There is a security guard on duty from midnight to 5.00 a.m., manning the entrance gate and patrolling the internal streets periodically.  There is a massive iron gate at the entrance, which can only be opened by a signal from a cell phone that is registered to a resident of the community.  This is often inconvenient, makes some people feel secure and others feel like colonialists - and is, apparently, not all that helpful.  And of course Shorashim is no different from the dozens of other somewhat isolated rural communities scattered around the country.

We are all nostalgic for the good old days, 20 years ago, when we seemed to live a kind of idyllic pastoral life out here in the periphery, bragging to our city friends that we didn't even carry a key to the front door.  What has changed?  Is it just that we are less naïve now?  Or is it that our standard of living has risen, our homes having gotten larger and more stocked with stuff that is tempting to steal?  Or has the degree of economic inequality increased, so that there are more desperate people looking for a way to survive? 

Or is it perhaps that the ineffectuality of the law enforcement system in dealing with this type of crime has made it a worthwhile venture for more people?  Or perhaps organised crime has permeated the local under-class, providing incentives and mechanisms for moving stolen goods?  Or could it be a rise in drug addiction in Arab villages (my highlight- N.I.W.)? All of the above?

For the new residents who left the city seeking that pastoral idyll, this reality is daunting, and they tend to like to see the gate kept closed, and are eager to volunteer for neighbourhood-watch patrols.  And among newbies and veterans alike safes and alarm systems and reinforced doors are popular home improvements.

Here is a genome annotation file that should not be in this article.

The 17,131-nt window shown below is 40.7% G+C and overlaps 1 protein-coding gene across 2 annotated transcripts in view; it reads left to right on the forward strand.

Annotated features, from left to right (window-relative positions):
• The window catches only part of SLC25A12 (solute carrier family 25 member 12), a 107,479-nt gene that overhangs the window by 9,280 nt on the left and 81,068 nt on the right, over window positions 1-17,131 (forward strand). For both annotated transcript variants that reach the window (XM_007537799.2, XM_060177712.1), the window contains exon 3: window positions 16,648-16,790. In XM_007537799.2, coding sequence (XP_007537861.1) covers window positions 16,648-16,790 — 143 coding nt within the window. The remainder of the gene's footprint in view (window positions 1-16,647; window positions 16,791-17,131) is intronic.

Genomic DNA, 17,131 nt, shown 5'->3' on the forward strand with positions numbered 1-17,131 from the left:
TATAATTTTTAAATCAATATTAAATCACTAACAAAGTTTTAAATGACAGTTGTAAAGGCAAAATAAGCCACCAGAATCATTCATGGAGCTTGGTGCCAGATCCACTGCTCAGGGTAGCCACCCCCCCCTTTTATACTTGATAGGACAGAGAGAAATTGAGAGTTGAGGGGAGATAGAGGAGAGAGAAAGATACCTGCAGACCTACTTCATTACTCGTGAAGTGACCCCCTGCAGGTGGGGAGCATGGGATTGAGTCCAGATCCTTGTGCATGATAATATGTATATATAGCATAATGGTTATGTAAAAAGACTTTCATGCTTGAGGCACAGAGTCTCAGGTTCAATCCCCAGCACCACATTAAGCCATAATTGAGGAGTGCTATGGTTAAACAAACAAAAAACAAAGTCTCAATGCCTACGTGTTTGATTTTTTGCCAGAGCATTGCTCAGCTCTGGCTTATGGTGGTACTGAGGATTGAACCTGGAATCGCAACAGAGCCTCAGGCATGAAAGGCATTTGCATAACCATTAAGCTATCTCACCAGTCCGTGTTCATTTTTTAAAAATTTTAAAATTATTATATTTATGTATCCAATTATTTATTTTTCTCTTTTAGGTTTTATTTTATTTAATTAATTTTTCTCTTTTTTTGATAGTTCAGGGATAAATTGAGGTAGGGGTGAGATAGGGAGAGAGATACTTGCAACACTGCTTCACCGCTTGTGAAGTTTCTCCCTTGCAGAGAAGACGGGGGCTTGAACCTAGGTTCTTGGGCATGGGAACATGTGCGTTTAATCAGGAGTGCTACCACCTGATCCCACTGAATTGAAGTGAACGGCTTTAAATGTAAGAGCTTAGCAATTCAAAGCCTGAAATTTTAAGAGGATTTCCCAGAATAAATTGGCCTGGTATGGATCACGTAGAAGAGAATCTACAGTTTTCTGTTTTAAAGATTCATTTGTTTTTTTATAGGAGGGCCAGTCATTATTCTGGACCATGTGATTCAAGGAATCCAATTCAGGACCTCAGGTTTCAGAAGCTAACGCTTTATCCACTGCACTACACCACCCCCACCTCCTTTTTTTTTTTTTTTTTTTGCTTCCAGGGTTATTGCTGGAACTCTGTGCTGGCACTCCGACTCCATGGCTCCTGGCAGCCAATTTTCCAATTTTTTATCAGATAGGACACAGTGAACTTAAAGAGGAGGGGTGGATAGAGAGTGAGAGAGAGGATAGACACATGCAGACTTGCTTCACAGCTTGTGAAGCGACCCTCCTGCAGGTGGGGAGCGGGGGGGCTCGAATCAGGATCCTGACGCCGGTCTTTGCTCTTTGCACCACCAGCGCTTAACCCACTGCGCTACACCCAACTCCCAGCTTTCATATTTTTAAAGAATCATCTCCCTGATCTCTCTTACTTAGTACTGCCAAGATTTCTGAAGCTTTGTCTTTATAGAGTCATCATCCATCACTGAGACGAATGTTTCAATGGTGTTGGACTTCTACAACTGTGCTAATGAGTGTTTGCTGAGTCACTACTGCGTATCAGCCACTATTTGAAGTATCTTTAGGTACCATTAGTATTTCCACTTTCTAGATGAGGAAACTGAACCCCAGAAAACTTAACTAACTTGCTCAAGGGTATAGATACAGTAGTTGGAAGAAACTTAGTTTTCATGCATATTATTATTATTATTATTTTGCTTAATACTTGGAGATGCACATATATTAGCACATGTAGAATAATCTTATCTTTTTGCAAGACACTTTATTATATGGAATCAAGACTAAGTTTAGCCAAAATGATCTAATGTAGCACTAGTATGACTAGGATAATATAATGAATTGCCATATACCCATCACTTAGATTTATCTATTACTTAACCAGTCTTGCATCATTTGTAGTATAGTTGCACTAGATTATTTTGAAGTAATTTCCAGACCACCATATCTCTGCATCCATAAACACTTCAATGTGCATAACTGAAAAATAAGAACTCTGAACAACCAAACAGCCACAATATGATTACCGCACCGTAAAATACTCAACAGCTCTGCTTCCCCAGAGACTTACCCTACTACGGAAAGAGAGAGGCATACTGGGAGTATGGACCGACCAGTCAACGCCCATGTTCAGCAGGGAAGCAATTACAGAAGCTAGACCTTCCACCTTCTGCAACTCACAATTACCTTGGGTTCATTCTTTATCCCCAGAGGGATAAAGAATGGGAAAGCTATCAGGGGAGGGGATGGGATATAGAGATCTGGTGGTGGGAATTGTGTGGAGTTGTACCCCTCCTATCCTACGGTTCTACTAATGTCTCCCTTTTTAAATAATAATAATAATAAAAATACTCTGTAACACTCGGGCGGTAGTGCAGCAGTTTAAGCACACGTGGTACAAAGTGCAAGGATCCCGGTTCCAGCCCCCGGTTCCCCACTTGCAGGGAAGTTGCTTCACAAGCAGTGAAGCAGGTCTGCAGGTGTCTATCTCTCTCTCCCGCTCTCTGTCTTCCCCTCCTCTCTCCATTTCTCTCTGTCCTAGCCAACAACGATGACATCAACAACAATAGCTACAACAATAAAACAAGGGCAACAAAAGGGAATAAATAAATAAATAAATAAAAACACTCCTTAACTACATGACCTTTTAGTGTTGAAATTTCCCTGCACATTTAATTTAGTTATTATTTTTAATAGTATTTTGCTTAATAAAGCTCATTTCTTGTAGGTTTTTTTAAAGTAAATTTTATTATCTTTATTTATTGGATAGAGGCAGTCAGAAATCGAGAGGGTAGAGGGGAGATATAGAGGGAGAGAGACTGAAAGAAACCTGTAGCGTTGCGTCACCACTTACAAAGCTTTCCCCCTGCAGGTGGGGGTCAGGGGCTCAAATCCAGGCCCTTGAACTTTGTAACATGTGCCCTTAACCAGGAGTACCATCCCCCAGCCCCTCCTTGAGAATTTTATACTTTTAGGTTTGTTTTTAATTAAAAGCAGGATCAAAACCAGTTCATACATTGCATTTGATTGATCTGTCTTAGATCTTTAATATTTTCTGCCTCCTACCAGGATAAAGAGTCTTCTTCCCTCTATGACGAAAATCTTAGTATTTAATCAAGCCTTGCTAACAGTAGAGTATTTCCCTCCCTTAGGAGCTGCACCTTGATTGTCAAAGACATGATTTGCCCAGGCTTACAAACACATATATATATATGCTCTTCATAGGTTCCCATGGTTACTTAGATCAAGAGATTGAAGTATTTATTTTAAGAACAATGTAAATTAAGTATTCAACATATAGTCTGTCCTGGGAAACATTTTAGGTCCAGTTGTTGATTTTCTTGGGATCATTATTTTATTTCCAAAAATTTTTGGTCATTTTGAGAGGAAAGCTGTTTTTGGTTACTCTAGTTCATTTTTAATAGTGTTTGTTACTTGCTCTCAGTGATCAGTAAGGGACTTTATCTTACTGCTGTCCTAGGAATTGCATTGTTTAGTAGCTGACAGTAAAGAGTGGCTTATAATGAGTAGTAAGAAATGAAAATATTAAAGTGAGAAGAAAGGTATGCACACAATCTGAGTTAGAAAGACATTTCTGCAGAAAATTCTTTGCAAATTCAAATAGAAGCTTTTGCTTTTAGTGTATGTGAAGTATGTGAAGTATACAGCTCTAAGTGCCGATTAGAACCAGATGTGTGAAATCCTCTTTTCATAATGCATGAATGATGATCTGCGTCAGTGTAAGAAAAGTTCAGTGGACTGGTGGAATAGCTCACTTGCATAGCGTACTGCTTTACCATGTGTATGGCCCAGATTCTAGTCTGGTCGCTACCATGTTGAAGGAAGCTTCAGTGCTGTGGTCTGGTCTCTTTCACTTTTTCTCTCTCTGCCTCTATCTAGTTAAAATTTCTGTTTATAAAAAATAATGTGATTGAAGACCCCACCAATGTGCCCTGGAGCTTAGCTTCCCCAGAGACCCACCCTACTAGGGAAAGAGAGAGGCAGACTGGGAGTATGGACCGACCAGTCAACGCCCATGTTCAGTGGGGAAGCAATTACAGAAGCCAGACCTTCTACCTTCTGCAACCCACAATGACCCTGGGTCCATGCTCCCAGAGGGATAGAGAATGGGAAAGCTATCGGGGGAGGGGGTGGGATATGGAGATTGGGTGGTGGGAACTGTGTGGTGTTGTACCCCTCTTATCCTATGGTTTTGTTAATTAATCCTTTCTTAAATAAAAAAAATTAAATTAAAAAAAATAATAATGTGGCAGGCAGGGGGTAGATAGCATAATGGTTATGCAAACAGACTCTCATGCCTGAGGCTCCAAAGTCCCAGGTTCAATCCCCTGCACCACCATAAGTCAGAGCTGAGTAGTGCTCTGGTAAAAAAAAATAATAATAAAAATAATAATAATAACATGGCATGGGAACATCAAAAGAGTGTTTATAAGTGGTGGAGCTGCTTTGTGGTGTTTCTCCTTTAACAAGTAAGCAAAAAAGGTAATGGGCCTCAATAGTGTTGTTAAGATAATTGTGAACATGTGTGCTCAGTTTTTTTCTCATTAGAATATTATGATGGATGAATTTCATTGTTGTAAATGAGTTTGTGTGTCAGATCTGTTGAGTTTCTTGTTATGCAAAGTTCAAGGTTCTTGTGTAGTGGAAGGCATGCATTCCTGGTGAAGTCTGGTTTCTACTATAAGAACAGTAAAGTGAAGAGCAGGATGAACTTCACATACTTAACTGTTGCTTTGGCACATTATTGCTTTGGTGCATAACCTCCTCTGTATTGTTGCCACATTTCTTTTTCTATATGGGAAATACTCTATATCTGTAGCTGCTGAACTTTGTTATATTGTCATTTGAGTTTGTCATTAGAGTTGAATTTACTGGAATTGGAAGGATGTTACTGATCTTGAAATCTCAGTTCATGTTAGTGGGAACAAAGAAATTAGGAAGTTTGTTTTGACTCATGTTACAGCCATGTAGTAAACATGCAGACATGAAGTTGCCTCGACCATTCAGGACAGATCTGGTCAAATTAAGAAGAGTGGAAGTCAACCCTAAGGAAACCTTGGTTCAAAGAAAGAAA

Then there are those (I'm not sure if they're the majority or the minority) who sort of ignore the whole thing; they just lock their doors (mostly) and hope for the best.  Maybe they are fatalists, figuring that there is no fool-proof defence in any case; maybe they value their feeling of freedom more than their stuff; maybe they are just naïve/lazy (it won't happen to me).   What seems to be fairly certain is that the problem is not going to go away soon, nor be solved by any particular security measure, nor is anyone, no matter how security-conscious, immune.

More than just a nationalist movement, Zionism has always been rooted in the Jewish messianic tradition, and Jews - both in the state and in the Diaspora - have tended to expect that somehow our state would be different, better, "the first flowering of our redemption."  At the same time, another powerful component of the Zionist vision was "normalization:" Finally, we would be a normal nation, just like everyone else.

Out here in the ‘boonies’ (rural country), at the moment, through the bars on the windows, it looks like normalization has trumped messianism.  But we've only just begun; the question is, where do we go from here?

The answers,  Rabbi Rosenstein, are clear:

  1. Don’t complain about uneven security.
  2. For Heaven’s sake, don’t blame the Arabs for everything.

These measures could stop a profound cynic and TV Crime Watch devotee  like me suggesting that there may be young people at home feeling so trapped ‘in the boonies’  that they are desperate enough to break out by breaking in.